Tuesday, 16 October 2012

Rights under attack

Chukka Umunna has written to Labour members asking them to lobby their MPs to vote against the plans  to strip away employment rights.  This is wha he says :

Dear Your rights at work are under attackFriend
Tomorrow the Conservative Party and the Liberal Democrats are launching their latest assault on the British worker and we urgently need your help to defeat a bill that could adversely affect the lives of millions of people.
Vince Cable and the Tory-led government will bring their Enterprise and Regulatory Reform (ERR) Bill back to the House of Commons to try and turn it into Law.
I need your help right now to make sure as many MPs as possible vote against the ERR bill tomorrow.
This ERR bill will:
  • Water down the rights of all employees in this country
  • The time an employee is required to be employed before they are able to claim for unfair dismissal has already been raised from one year to two, and now these proposals will reduce the amount of compensation unfairly dismissed workers can receive
  • Reduce protections for whistleblowers at work.
If the government can get this Bill passed they’ll also allow employers to make minimal offers to workers to leave, then gag those same workers from even mentioning this at employment tribunal.
Not content with action that will leave thousands in fear for their jobs – the government’s bill will also abolish the Human Rights Commission’s duty to promote a society free of discrimination. It is disgraceful that Ministers should pretend abolishing action to end discrimination should be part of anything called an ‘enterprise’ bill.
The Labour position is very clear – we will be voting against the Bill this week
We do not want to make it easier for bosses to sack people, we want to make it easier for firms to hire. Nothing less than real action to help the economy will do, and sweeping aside workers rights is only going to make things much, much worse.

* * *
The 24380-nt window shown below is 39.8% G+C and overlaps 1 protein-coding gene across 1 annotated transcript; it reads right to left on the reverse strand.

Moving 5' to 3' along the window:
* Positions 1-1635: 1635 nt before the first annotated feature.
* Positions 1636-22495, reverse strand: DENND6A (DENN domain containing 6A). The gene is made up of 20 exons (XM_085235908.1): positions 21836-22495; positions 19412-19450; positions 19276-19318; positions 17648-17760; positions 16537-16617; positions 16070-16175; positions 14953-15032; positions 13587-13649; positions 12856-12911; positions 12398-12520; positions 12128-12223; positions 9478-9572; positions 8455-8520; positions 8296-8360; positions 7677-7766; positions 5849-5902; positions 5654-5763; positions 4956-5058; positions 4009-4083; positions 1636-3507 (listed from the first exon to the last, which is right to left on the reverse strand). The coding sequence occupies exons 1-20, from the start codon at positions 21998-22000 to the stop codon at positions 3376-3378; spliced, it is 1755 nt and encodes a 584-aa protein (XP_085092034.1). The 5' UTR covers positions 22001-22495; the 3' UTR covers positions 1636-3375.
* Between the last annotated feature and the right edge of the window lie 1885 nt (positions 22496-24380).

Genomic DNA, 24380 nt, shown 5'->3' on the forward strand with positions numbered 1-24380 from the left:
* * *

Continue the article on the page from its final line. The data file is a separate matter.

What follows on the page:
We will not stand for it. 
Thank you,
Chuka Umunna MP
Member of Parliament for Streatham
Shadow Secretary of State for Business, Innovation &Skills

Monday, 15 October 2012

De-mutualising fairness at work?

Perhaps if I owned a Bentley and was asked to give it up I wouldn’t find it that hard to do as I have never been in a position to own or use a Bentley, I don’t really know what they are worth. Just as the Tory frontbench think it will be all right for people to give up their employment rights. They have never had real jobs, never needed such rights and have no appreciation of what they are worth.
But I can’t understand how people would give up their rights to unfair dismissal from their jobs and their family income? Or, to put it another way, how could people give up their rights to be treated fairly? Do such rights have a value? To some they have no value and to some they are just a cost.
But we in the Labour movement, and I as a member of the Labour Small Business Forum, know they had a cost – one of over a 100 years of campaigning of hardships and struggle. To us they have a priceless value as those who went before us sacrificed to make them possible. They understood the fallacy of relying on just the good character of their employer or manager, of relying on their simple ‘benevolence’ or on their ‘charity’, or on their ‘paternalism’ – was flawed. They sought the dignity of work and fair treatment. Unions could help enforce such fair treatment, but in their absence (and outside the public sector they are largely absent) the guarantor of fair treatment is employment rights enshrined in legislation. They help make companies good places to work. To us they are priceless, but to the Tories they are valueless and costly and don’t fit inside their Downton Abbey-esque view of the world and so they propose to dispose of them.
George Osborne’s idea whereby employees can trade away their employment rights for a few plastic shares is the sort of scheme that would be rejected out of hand by the FSA as a consumer con-trick. It seems that there is to be a tariff on maternity and paternity leave and childcare. What price equality in the workplace? Ask George. What is the value of family life and the right to take time off unpaid when your children are ill? Ask George. Can Dad’s take time off too? What is the value of speaking out against bullies in the workplace? Ask George. They plan to buy us all off.
For Osborne has ready a great scheme to de-mutualise the fair society. I know that none of them have had a job outside of politics. They don’t know what it is like to start a new job and find slipped in with your new contract a form asking you to waive the working-time directive. They don’t know what it is like to see their friends lose their jobs because their faces don’t fit on the day before they acquire employment rights. I do. They don’t know what it is like to see a friend return from maternity leave only to see that they have been demoted. I have seen all this in past jobs.